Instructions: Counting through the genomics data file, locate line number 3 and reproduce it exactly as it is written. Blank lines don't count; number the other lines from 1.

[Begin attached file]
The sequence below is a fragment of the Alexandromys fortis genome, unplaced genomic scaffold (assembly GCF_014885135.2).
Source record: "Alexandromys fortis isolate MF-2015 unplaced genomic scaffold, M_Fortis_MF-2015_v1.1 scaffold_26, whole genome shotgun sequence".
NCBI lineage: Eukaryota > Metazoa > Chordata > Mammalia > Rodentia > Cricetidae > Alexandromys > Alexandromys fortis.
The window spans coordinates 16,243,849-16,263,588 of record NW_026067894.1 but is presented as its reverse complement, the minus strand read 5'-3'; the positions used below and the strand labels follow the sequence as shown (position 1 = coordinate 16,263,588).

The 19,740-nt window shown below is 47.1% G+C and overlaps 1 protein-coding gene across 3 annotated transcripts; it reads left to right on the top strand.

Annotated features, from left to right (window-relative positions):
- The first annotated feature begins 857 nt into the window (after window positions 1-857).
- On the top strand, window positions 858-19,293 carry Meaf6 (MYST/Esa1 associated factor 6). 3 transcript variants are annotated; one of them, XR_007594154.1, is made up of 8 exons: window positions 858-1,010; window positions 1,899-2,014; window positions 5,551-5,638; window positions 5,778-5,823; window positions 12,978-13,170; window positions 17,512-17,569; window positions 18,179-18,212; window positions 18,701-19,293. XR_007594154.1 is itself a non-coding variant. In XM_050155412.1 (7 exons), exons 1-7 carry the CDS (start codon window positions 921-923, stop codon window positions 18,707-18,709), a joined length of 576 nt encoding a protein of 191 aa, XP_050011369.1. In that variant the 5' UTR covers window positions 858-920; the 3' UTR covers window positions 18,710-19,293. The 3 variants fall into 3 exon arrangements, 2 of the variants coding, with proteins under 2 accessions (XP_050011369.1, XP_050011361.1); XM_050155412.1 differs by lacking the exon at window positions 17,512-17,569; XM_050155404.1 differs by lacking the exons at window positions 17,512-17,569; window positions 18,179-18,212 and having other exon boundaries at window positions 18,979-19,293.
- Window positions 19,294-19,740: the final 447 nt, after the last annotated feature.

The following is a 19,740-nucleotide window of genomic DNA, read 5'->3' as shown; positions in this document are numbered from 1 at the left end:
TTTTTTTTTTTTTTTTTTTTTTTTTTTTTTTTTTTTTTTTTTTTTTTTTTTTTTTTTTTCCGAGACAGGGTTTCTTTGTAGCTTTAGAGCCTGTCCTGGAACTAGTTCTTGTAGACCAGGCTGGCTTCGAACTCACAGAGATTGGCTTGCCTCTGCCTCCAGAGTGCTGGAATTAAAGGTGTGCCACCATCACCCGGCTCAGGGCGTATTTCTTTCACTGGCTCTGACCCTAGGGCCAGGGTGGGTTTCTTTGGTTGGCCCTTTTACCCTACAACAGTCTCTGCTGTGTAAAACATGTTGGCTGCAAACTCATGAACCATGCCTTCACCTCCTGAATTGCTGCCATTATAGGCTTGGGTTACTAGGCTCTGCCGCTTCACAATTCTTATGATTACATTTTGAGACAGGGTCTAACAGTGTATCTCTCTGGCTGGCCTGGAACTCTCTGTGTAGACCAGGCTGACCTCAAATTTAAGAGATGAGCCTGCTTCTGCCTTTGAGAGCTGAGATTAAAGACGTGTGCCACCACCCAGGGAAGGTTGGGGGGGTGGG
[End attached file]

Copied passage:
NCBI lineage: Eukaryota > Metazoa > Chordata > Mammalia > Rodentia > Cricetidae > Alexandromys > Alexandromys fortis.